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A thorough professional


January 25, 2021

Mir Khalil-ur-Rahman, the editor-in-chief of Jang, was not an editor-in-chief because he owned a newspaper as is prevalent nowadays. Mir Sahib was a true journalist. It is a fact that he founded ‘Jang’, and later other sister publications like Akhbar-i-Jahan, Daily News etc, under the umbrella of Jang group. But he did not become Chief Editor by virtue of this ownership only. Actually, in this process of founding these newspapers he undertook all the processes and stages himself that were needed in publishing a newspaper. Thus, he not only sold the newspaper on a bicycle but right from gathering news, reporting events, translating and proofreading the news items and articles, and pasting the composed matter on the copy, as was done manually in those days in the newspapers, he did all by himself. Thus there was no section left, whose working he was not aware of or he had not done that by himself. This was the main reason that none of his staff could hoodwink him on any count. Mir Sahib knew everything as he had learned and undertook all the tasks himself. He did all this not because he had a shortage of staff, but, because he wanted to be a thorough professional and no doubt he was a journalist par excellence. That work later helped him in understanding the difficulties and challenges of his staff working in those sections because he had a thorough knowledge of every section.

Reporters and sub-editors usually do not take interest in photography but Mir Sahib did not spare that field too as he tried his hands on photography as well, thus becoming an excellent photo journalist in later years. On many occasions, Mir Sahib did the photography of the event he was covering and those photos were printed in the newspaper along with his reported news item.

Working journalists usually go home after sending the copy to the press but Mir Sahib would usually meet hawkers before going home and would ask about their work and wellbeing or any problems they were facing. Mir Sahib was perhaps the only owner of a newspaper who was so deeply involved in his work.

His daily routine was also enviable. Mir Sahib would come to office daily at about 11.00am and by that time he had already scanned all other newspapers. The only thing which would deeply annoy him was to find the news items that were printed in other newspapers and were not present in Jang. He would check the arrival of the news item from the news agency and the time when the final copy of Jang was sent to the press. Since Jang had a large circulation as compared to other newspapers, they had the liberty of releasing the copy after deadline, in case there is an important news to be printed. If this missing news item was from a correspondent, he would call him and inquire about the delay. He would always check all original files or copies submitted by reporters or translated by sub-editors. This way, he could see what corrections were made by chief reporters, shift in-charges or news or magazine editors. In this manner, he would get the full picture of the performance of his staff and no senior could give a negative report about his junior.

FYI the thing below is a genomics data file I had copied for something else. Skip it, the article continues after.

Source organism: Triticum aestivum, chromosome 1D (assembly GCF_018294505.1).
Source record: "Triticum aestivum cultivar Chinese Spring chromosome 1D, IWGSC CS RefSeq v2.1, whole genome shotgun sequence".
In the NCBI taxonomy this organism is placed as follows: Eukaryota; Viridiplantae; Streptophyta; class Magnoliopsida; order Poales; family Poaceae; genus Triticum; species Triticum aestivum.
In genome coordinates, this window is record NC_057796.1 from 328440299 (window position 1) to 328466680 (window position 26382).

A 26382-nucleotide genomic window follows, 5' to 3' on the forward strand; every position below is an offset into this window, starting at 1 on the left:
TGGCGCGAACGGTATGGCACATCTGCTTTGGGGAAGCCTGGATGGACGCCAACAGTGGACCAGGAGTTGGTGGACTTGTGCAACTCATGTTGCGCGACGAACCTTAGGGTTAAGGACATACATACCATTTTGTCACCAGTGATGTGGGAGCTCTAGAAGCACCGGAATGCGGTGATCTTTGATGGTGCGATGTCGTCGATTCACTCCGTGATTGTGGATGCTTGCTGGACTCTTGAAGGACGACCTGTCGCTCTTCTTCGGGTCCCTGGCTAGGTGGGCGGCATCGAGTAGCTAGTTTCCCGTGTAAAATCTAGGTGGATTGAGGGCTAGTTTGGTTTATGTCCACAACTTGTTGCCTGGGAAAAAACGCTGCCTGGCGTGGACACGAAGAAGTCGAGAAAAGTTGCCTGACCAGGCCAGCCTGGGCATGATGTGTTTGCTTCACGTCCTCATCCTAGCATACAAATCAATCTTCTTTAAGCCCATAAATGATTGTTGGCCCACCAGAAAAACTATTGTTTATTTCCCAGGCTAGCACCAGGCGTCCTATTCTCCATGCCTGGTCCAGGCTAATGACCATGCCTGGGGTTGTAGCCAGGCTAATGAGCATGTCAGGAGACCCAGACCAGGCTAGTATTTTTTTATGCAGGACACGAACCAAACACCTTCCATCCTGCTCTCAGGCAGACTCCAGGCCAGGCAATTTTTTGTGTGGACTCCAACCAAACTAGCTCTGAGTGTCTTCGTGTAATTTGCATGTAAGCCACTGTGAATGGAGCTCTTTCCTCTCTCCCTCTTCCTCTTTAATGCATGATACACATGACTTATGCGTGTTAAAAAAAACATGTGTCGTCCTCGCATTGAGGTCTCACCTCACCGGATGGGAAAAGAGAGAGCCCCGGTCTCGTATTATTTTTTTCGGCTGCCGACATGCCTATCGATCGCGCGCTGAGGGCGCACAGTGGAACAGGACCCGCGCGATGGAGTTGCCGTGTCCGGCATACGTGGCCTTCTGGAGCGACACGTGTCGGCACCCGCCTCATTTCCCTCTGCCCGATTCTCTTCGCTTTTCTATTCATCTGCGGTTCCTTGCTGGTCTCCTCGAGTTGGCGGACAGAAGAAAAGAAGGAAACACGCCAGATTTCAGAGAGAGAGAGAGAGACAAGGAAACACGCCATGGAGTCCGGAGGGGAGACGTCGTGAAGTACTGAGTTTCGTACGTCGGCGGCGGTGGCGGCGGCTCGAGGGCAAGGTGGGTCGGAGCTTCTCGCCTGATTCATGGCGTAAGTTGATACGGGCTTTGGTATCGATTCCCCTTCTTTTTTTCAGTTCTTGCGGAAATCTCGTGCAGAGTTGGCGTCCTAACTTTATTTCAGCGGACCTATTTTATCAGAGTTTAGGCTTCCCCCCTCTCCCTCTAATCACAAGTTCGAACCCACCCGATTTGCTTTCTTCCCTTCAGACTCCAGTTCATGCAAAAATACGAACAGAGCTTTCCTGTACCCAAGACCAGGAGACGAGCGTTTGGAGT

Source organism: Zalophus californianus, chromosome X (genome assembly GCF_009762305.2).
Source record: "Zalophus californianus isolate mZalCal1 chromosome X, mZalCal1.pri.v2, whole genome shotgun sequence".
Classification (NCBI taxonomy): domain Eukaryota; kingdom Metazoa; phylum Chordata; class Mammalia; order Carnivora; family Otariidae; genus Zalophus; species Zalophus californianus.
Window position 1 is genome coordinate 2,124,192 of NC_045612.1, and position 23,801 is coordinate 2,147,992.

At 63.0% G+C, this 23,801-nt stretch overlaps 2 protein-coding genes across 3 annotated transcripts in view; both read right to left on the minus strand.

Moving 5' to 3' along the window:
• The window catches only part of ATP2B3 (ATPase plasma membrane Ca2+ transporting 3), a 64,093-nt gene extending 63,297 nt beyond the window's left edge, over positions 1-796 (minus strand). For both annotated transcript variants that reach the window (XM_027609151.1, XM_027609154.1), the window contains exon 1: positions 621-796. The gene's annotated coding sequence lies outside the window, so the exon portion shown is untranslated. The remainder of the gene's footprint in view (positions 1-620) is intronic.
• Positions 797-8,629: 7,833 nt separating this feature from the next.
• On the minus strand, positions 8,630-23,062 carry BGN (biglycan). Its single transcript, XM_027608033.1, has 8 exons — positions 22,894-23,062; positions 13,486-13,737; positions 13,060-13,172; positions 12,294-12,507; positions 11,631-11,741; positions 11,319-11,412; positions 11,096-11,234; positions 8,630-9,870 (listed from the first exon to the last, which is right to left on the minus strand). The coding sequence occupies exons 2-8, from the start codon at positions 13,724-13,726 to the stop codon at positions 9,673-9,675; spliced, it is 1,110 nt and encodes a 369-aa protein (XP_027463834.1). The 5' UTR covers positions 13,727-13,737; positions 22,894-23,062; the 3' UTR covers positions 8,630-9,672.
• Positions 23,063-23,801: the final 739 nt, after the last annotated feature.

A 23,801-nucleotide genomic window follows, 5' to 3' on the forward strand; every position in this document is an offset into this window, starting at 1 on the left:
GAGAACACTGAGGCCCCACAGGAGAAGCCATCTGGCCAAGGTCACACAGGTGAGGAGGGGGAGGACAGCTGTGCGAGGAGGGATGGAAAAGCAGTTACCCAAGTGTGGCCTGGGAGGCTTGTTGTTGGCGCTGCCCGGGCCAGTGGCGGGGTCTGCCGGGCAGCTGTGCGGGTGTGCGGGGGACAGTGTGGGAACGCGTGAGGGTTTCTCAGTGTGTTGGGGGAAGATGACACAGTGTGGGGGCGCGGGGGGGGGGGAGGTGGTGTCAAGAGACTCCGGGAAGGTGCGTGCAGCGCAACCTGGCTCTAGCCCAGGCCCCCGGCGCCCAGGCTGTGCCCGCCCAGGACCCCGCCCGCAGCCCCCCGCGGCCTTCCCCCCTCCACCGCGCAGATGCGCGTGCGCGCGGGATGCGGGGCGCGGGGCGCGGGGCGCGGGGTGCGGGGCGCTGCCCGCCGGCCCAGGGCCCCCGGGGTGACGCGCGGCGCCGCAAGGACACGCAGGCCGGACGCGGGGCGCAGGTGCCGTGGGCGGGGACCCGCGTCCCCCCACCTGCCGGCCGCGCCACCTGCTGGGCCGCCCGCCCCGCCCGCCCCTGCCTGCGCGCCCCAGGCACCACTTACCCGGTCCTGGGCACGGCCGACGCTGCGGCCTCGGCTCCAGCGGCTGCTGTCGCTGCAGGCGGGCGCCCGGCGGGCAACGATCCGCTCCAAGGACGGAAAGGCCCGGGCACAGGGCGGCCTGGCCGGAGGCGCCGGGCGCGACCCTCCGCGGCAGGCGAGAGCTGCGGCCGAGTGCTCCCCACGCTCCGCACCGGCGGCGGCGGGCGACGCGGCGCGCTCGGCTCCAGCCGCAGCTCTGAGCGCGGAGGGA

Jang was his passion. Mir sahib wanted Jang to be an error free and perfect newspaper, and it should not miss any news item. In the days of censorship and Press advice, he would accommodate critical news items in the inside pages, with a careful choice of words. He always said that every news must reach the reader, one way or the other. Though it is humanly impossible to make a newspaper completely error free, but he always strived to do it with ultimate perfection. He engaged highly educated people with good command on Urdu language who would read Jang and point out mistakes pertaining to the use of language, calligraphy, headlines, captions etc. If a foreign dignitary was coming to Pakistan he would make it sure that his name is correctly written in Urdu. Back in those days the President of Turkey was visiting Pakistan. He contacted the head of department of Turkish language department in Karachi University to find out how the Turkish President’s name should be written in Urdu. On the advice of those learned people, Mir Sahib issued a notification in this regard to all the concerned staff mentioning spellings, names of men, cities, monuments etc to be printed in the following days. He attentively checked the proof reading activity so that all mistakes are corrected before the copy is sent for printing. He employed correspondents not only in all major cities of Pakistan but also in capitals of all important countries of the world. He got the subscription of all the news agencies and brought in any other source of information and got its subscription for Jang, no matter how much cost he had to pay for that. Mir Sahib’s vision was to make Jang the number one Urdu newspaper of the world, and no doubt he succeeded in it.